There's not much right about this page from a mid-20th century kids' book. Besides the obvious creepiness, it looks like Alfred E Neuman on the left is trying to lift the skirt of the girl next to him.
Reuters: "Bhatta put together three models for what he called 'pay as you weigh airline pricing.'
The first would charge passengers according to how much they and their baggage weighed. It would set a rate for pounds (kg) per passenger so that someone weighing 130 pounds (59 kg) would pay half the fare of 260-pound (118-kg) person." — Rob
is a tumblr blog that compiles stories about the discomfiting, disturbing, and just plain terrifying parts of science. From 13th-century bioterrorism to the killer carbon dioxide gas bubbles of central Africa, there's plenty here to amaze you and freak you the frack out. — Maggie
A Q&A piece on the National Oceanic and Atmospheric Administration begins with this incredibly disconcerting sentence: "During each hurricane season, there always appear suggestions that one should simply use nuclear weapons to try and destroy the storms."
Really? Seriously, America?
Anyway, the entire piece ends up being pretty fascinating, as research meteorologist Chris Landsea explains why nuking a hurricane would be a bad idea ... besides, you know, the obvious reasons.
... an explosive, even a nuclear explosive, produces a shock wave, or pulse of high pressure, that propagates away from the site of the explosion somewhat faster than the speed of sound. Such an event doesn't raise the barometric pressure after the shock has passed because barometric pressure in the atmosphere reflects the weight of the air above the ground. For normal atmospheric pressure, there are about ten metric tons (1000 kilograms per ton) of air bearing down on each square meter of surface. In the strongest hurricanes there are nine. To change a Category 5 hurricane into a Category 2 hurricane you would have to add about a half ton of air for each square meter inside the eye, or a total of a bit more than half a billion (500,000,000) tons for a 20 km radius eye. It's difficult to envision a practical way of moving that much air around.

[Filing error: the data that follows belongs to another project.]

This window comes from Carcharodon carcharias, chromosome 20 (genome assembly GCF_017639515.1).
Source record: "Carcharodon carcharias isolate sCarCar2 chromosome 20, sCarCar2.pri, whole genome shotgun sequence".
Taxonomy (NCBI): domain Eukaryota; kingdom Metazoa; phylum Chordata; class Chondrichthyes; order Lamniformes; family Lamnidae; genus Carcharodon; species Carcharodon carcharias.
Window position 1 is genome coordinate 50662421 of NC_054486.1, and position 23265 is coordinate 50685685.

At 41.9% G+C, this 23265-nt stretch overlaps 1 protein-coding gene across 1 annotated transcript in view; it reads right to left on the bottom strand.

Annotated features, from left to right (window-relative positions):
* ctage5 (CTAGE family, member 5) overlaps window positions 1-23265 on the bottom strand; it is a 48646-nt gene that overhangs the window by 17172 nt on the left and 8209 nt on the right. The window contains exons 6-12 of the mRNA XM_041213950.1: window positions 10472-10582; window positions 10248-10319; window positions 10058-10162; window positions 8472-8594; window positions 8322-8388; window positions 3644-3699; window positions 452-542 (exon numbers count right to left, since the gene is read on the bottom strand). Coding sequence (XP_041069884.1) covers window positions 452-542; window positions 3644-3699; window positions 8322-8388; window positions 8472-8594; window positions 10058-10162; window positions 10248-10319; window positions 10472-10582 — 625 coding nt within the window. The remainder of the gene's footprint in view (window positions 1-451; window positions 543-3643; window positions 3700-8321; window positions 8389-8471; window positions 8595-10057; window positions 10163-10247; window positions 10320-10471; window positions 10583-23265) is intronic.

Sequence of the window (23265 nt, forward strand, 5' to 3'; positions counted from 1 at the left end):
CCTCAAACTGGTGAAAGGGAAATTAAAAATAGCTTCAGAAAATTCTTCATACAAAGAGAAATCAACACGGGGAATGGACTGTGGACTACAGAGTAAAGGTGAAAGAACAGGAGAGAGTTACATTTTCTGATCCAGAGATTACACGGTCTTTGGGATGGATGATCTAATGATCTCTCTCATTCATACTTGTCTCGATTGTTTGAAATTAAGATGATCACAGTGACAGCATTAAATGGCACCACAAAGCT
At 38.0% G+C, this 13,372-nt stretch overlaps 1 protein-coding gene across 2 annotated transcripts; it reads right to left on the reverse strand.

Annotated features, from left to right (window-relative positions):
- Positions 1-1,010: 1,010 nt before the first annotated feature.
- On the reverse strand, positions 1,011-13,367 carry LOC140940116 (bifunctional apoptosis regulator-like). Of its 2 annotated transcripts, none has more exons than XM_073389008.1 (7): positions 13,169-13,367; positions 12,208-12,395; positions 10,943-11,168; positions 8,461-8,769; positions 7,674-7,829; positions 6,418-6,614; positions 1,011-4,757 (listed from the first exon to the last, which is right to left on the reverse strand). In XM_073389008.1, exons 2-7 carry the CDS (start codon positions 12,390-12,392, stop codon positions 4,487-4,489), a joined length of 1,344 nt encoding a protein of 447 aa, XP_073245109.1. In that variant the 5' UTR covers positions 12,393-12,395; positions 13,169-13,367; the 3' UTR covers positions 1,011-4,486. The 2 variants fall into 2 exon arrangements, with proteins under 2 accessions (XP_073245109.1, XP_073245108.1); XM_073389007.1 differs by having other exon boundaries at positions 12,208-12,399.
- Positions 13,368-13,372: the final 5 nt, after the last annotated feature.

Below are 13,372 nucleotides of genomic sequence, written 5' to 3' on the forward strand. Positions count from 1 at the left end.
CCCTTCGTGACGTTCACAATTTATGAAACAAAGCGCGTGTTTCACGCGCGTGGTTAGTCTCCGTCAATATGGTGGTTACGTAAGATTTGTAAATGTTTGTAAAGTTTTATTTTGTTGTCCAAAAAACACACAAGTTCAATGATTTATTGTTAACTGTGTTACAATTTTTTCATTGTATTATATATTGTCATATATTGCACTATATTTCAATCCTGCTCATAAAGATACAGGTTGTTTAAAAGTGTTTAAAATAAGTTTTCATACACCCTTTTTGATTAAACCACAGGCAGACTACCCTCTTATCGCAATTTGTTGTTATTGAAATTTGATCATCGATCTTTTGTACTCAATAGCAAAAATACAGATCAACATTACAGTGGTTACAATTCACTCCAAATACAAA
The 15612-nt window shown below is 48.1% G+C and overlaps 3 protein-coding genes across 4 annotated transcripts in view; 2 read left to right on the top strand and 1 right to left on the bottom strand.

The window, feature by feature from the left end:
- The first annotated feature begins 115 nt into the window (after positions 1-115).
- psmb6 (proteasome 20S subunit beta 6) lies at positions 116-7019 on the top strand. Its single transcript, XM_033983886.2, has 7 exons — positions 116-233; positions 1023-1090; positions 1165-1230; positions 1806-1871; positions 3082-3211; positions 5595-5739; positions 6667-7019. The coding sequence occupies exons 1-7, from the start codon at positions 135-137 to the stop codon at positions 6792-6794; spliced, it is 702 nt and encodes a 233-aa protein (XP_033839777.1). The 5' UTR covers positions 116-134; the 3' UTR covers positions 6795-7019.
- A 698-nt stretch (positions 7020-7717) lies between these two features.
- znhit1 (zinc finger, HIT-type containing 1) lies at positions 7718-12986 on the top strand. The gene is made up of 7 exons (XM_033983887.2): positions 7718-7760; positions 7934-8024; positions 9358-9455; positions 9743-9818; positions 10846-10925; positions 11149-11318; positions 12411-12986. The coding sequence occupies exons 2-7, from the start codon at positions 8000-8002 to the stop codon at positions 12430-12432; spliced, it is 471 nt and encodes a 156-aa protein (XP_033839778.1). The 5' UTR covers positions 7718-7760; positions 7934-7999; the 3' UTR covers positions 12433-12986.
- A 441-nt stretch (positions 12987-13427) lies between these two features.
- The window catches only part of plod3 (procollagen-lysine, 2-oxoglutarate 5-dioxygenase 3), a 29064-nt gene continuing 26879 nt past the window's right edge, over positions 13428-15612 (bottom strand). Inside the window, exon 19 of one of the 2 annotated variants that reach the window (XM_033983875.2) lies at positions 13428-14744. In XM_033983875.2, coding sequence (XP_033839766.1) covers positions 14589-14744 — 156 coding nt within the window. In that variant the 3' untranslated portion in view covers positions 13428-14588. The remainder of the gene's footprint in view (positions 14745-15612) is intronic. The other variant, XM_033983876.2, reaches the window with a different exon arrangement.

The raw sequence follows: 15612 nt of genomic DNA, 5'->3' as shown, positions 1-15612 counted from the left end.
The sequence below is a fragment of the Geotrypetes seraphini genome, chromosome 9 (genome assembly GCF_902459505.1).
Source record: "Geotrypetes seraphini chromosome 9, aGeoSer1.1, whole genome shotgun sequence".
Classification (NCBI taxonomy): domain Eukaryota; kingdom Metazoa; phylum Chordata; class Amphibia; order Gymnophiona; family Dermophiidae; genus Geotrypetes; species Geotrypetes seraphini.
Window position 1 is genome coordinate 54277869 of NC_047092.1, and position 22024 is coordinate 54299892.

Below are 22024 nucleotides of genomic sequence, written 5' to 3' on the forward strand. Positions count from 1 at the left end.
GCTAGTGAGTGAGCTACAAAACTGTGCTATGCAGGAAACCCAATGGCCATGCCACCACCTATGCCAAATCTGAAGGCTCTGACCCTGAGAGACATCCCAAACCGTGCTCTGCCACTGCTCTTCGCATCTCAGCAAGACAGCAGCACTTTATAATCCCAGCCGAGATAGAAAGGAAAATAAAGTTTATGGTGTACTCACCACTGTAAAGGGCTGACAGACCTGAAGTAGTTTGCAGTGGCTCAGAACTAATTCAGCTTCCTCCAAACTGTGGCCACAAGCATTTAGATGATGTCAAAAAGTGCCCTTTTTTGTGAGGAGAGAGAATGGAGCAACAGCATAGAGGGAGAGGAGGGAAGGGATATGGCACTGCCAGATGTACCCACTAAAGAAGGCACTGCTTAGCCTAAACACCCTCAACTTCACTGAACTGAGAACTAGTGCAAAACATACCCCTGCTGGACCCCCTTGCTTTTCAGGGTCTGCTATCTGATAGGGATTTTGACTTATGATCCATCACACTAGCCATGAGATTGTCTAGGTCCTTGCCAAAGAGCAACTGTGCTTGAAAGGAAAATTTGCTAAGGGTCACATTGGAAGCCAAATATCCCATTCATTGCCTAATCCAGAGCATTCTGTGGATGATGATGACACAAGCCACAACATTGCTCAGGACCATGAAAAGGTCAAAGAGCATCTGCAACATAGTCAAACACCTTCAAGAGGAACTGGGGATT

Attacking weak tropical waves or depressions before they have a chance to grow into hurricanes isn't promising either. About 80 of these disturbances form every year in the Atlantic basin, but only about 5 become hurricanes in a typical year. There is no way to tell in advance which ones will develop. If the energy released in a tropical disturbance were only 10% of that released in a hurricane, it's still a lot of power, so that the hurricane police would need to dim the whole world's lights many times a year.
Read the rest of the piece at the NOAA website
Via Mark Strauss
Image: NASA/GSFC/Jeff Schmaltz/MODIS Land Rapid Response Team